Don't do the crime if you can't do the time.
"Don't do the crime if you can't do the time" is a fairly ignorant way to respond to the explosion of the US prison population. The fact is that we don't have more crime, we just have more imprisonable offenses and more prisons to fill and more money than ever to go after people for petty stuff like possession. Pat answers and cliches don't help us figure this out as well as questions might:
Is this really where we want our social resources flowing?
Does locking more people up make our communities safe?
What are the long-term social and health consequences of having so many families separated by imprisonment?
Do we accept such a vast racial and economic disproportionality in the demographics of imprisonment?
Prisons have become the band aid, when we could be pouring money into prevention and rehabilitation. Be it drug abuse, crime, etc.....
"fairly ignorant," arguably much like noting that "states with more prisons and prisoners do not have lower crime rates than other states" without also noting how a good number of states export most / many of their cons while other states especially invite and build prison operations resulting in a capacity far in excess of the cons they generate interstate (thereby seriously undercutting that quoted stat)
as to "Does locking more people up make our communities safe?"
-- well of course it does, for a while, as long as they are not let out. but its super expensive to house them, and most do get out eventually (at which point they are more dangerous? less employable? further disenfranchised from society? buddies with more criminals?)
and its what, like $20k+ / yr to house a con? pricey. even if the electorate cant be persuaded to spend some of that on kids (prevention)...man, for $20k / yr or whatever that had better be a pretty dangerous person, not some college age small volume weed dealer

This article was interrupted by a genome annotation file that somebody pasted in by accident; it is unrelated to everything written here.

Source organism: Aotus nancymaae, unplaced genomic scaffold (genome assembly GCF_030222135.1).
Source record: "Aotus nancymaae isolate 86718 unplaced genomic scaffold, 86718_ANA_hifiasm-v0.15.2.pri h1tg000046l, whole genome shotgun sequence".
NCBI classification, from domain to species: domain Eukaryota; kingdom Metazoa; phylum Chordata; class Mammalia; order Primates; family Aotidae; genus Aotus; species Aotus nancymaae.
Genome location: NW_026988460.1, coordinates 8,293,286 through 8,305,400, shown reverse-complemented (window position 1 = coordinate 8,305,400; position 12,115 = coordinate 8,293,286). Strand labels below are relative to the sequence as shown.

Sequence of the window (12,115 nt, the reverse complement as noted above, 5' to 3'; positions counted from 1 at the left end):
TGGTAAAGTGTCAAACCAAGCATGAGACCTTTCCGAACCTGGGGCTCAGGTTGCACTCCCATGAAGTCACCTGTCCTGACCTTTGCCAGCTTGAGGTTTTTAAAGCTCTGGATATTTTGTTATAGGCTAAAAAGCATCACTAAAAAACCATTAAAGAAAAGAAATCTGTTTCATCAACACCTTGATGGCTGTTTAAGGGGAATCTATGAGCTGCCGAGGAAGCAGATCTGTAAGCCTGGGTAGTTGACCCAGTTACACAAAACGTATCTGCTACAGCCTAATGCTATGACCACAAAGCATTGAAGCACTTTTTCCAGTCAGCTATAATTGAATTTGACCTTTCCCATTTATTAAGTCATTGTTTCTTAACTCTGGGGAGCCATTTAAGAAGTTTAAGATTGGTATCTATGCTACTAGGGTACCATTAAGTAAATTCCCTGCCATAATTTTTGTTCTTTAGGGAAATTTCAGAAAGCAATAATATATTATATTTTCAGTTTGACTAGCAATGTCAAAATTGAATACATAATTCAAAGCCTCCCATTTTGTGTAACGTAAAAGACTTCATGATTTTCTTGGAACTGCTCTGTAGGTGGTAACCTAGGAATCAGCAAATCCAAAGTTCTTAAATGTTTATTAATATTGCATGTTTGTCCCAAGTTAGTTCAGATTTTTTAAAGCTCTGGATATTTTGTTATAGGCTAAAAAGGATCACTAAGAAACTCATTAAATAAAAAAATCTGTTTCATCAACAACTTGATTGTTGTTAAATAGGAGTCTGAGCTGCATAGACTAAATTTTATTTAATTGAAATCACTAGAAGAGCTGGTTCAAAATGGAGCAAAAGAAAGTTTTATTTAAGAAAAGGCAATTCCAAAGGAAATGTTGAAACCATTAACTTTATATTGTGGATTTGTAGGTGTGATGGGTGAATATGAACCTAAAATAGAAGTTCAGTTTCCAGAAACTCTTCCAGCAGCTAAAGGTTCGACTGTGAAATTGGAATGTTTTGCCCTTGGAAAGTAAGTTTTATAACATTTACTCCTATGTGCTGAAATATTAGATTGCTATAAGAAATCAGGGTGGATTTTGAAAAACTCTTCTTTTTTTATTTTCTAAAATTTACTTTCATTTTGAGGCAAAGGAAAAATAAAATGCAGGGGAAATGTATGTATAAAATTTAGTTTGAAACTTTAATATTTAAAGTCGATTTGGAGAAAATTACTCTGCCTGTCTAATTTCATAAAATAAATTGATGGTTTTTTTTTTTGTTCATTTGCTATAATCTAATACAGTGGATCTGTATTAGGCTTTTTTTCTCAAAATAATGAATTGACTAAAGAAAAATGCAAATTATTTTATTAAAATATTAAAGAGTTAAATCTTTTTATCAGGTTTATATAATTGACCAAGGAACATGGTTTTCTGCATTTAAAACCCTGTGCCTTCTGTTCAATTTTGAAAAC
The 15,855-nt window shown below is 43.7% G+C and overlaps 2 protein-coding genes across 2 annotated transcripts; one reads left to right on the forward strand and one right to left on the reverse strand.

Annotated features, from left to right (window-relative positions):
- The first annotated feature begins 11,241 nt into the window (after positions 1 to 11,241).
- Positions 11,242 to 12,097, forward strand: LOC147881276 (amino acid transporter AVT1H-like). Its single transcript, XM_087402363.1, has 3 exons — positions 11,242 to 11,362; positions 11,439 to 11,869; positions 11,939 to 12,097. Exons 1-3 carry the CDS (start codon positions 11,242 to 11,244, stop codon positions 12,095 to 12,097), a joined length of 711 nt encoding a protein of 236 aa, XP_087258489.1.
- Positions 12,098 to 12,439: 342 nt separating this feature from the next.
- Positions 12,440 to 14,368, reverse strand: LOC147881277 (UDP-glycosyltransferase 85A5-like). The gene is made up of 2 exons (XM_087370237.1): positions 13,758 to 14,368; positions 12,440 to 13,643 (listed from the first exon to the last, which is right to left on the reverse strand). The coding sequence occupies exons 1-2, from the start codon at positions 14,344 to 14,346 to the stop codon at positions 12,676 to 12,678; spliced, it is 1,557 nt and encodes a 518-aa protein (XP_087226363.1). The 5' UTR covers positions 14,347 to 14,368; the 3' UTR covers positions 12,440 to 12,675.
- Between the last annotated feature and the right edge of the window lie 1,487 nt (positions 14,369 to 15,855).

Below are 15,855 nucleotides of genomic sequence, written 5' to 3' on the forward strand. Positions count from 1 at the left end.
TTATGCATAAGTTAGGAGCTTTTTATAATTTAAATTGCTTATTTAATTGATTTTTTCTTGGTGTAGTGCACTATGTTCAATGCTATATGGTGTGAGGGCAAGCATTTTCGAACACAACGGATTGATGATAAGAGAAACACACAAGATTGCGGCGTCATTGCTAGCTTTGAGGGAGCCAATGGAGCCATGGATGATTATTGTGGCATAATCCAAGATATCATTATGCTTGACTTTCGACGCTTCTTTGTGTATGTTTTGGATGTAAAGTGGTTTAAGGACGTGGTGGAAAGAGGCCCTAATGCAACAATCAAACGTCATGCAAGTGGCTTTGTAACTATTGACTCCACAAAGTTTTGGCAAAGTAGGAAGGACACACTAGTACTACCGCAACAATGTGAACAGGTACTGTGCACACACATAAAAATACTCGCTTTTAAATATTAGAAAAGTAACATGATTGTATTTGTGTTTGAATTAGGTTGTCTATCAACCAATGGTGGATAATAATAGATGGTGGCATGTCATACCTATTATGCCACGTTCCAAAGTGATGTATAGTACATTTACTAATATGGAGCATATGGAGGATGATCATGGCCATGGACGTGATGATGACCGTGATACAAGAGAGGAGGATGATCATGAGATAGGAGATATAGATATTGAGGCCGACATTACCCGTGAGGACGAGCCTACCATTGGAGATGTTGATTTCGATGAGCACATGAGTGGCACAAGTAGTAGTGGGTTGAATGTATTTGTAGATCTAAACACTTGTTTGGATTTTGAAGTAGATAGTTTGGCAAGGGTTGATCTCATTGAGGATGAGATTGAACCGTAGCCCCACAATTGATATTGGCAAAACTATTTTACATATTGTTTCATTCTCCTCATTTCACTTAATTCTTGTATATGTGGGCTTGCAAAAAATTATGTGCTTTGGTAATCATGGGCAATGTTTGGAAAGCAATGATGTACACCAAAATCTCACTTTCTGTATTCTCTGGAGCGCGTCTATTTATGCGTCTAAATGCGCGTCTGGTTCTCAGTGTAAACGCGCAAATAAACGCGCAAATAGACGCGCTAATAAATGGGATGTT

otherwise i guess im unrealistic to hope white collar crimes will now be further pursued. tho the heats been turned on on big time tax cheats, which is good. we'll see what convictions / peal deals / jail times result
Give us back our society by reinstating the the death penalty. Especially for the violent and repeat offenders.
Maybe even for some white collar crimanals as well. We can use the money for health care!
People who commit crimes, imprisonable or not, are criminals. When caught and proved to have committed the crime, they should bear whatever punishment the law dictates.
So, yes...don't do the crime if you can't do the time.
Obey the law, regardless if you personally agree with it. Most people don't have a problem with this. As to the others....screw them.
Let's build new prison cells for jaywalkers, dammit!
If they make jaywalking an imprisonable offense, I'd agree!!
And, I'll bet the frequency of jaywalking will go down once a number of them hit the slammer!
If "they" make it a jail offense? "They" are us - you want to pay $20,000 a year to keep a jaywalker - or someone who gets high on the weekends, for that matter - locked in a cage? Sorry, I'd rather pay for more textbooks and teachers.
"They" are the legislators, not "us".
"We" elect them.
Apparently "we, the people" are getting exactly what "we" (as a voting majority) want.
Don't like it? Try to vote them out, if you can find replacements that can push your agenda successfully...an extremely difficult task.
Can't vote them out? Complain about it on blogs, then.
Yah...look how "successful" Obama has been with his "agenda of change".